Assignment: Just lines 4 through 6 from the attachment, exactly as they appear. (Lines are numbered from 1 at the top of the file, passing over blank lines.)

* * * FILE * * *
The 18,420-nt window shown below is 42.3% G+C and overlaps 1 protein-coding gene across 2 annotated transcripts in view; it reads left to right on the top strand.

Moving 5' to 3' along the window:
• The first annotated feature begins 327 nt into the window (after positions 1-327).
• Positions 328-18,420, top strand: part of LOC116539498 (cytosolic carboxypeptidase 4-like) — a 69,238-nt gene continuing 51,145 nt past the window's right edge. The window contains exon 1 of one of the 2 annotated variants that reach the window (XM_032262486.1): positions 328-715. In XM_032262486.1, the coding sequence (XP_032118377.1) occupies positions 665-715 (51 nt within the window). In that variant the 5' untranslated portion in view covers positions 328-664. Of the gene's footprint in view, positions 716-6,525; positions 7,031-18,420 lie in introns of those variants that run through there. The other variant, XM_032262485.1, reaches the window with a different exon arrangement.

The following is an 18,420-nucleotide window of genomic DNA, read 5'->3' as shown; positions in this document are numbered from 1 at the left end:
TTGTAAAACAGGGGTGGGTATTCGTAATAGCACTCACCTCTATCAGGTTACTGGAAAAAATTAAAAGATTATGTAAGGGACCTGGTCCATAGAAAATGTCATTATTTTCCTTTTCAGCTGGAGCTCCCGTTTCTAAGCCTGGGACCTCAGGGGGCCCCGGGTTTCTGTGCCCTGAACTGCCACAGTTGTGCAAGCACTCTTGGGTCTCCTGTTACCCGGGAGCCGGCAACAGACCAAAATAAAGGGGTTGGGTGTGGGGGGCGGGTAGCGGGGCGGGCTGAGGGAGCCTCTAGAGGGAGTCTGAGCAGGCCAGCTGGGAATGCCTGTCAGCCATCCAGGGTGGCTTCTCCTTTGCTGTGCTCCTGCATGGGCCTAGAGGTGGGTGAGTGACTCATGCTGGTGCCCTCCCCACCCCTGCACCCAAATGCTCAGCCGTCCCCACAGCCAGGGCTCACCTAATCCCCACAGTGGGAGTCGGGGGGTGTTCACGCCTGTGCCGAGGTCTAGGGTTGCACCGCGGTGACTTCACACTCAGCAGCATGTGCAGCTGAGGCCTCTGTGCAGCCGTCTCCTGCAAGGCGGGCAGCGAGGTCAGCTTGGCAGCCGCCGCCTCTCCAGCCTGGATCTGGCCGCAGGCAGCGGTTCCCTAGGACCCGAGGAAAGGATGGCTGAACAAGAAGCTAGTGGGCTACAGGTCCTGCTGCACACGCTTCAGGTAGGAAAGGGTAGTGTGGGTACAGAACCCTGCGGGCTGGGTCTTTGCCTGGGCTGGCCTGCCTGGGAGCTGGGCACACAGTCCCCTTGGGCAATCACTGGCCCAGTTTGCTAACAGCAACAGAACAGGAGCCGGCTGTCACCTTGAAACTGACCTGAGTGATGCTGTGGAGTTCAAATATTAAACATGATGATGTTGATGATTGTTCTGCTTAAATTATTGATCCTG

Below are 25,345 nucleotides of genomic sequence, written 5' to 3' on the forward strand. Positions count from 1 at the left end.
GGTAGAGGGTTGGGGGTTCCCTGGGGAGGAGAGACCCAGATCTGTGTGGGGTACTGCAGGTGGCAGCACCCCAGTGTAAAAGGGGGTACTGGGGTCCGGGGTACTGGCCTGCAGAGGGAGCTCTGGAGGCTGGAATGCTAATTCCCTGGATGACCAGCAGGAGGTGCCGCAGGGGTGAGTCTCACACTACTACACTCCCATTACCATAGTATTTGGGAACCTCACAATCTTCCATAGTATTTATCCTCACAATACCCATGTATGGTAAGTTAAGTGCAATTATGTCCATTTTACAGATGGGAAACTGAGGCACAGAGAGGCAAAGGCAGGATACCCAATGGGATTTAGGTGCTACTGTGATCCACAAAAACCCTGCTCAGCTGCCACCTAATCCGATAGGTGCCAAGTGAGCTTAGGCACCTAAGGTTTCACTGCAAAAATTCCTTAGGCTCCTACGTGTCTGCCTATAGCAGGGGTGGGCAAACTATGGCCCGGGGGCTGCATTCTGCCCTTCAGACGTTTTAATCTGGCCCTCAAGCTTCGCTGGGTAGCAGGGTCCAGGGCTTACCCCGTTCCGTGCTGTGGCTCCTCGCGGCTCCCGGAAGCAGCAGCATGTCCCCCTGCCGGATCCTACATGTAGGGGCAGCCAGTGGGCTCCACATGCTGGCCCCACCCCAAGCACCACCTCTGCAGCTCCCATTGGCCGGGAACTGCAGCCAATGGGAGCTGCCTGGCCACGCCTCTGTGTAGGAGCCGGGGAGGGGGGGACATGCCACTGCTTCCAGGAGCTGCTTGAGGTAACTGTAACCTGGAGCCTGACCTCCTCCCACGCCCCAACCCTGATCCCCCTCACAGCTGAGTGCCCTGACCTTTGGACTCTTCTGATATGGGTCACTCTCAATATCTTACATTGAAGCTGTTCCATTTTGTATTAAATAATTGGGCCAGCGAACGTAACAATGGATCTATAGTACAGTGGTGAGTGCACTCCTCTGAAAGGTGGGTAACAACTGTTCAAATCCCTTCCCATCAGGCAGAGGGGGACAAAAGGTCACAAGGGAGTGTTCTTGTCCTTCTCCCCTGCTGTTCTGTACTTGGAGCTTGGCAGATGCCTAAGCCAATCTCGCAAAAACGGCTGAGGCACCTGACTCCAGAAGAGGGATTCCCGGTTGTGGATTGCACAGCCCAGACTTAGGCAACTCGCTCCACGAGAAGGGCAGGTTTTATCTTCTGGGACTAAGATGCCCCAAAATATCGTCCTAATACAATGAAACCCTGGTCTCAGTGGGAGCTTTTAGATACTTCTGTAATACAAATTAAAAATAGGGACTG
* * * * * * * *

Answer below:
• Positions 328-18,420, top strand: part of LOC116539498 (cytosolic carboxypeptidase 4-like) — a 69,238-nt gene continuing 51,145 nt past the window's right edge. The window contains exon 1 of one of the 2 annotated variants that reach the window (XM_032262486.1): positions 328-715. In XM_032262486.1, the coding sequence (XP_032118377.1) occupies positions 665-715 (51 nt within the window). In that variant the 5' untranslated portion in view covers positions 328-664. Of the gene's footprint in view, positions 716-6,525; positions 7,031-18,420 lie in introns of those variants that run through there. The other variant, XM_032262485.1, reaches the window with a different exon arrangement.

The following is an 18,420-nucleotide window of genomic DNA, read 5'->3' as shown; positions in this document are numbered from 1 at the left end:
TTGTAAAACAGGGGTGGGTATTCGTAATAGCACTCACCTCTATCAGGTTACTGGAAAAAATTAAAAGATTATGTAAGGGACCTGGTCCATAGAAAATGTCATTATTTTCCTTTTCAGCTGGAGCTCCCGTTTCTAAGCCTGGGACCTCAGGGGGCCCCGGGTTTCTGTGCCCTGAACTGCCACAGTTGTGCAAGCACTCTTGGGTCTCCTGTTACCCGGGAGCCGGCAACAGACCAAAATAAAGGGGTTGGGTGTGGGGGGCGGGTAGCGGGGCGGGCTGAGGGAGCCTCTAGAGGGAGTCTGAGCAGGCCAGCTGGGAATGCCTGTCAGCCATCCAGGGTGGCTTCTCCTTTGCTGTGCTCCTGCATGGGCCTAGAGGTGGGTGAGTGACTCATGCTGGTGCCCTCCCCACCCCTGCACCCAAATGCTCAGCCGTCCCCACAGCCAGGGCTCACCTAATCCCCACAGTGGGAGTCGGGGGGTGTTCACGCCTGTGCCGAGGTCTAGGGTTGCACCGCGGTGACTTCACACTCAGCAGCATGTGCAGCTGAGGCCTCTGTGCAGCCGTCTCCTGCAAGGCGGGCAGCGAGGTCAGCTTGGCAGCCGCCGCCTCTCCAGCCTGGATCTGGCCGCAGGCAGCGGTTCCCTAGGACCCGAGGAAAGGATGGCTGAACAAGAAGCTAGTGGGCTACAGGTCCTGCTGCACACGCTTCAGGTAGGAAAGGGTAGTGTGGGTACAGAACCCTGCGGGCTGGGTCTTTGCCTGGGCTGGCCTGCCTGGGAGCTGGGCACACAGTCCCCTTGGGCAATCACTGGCCCAGTTTGCTAACAGCAACAGAACAGGAGCCGGCTGTCACCTTGAAACTGACCTGAGTGATGCTGTGGAGTTCAAATATTAAACATGATGATGTTGATGATTGTTCTGCTTAAATTATTGATCCTG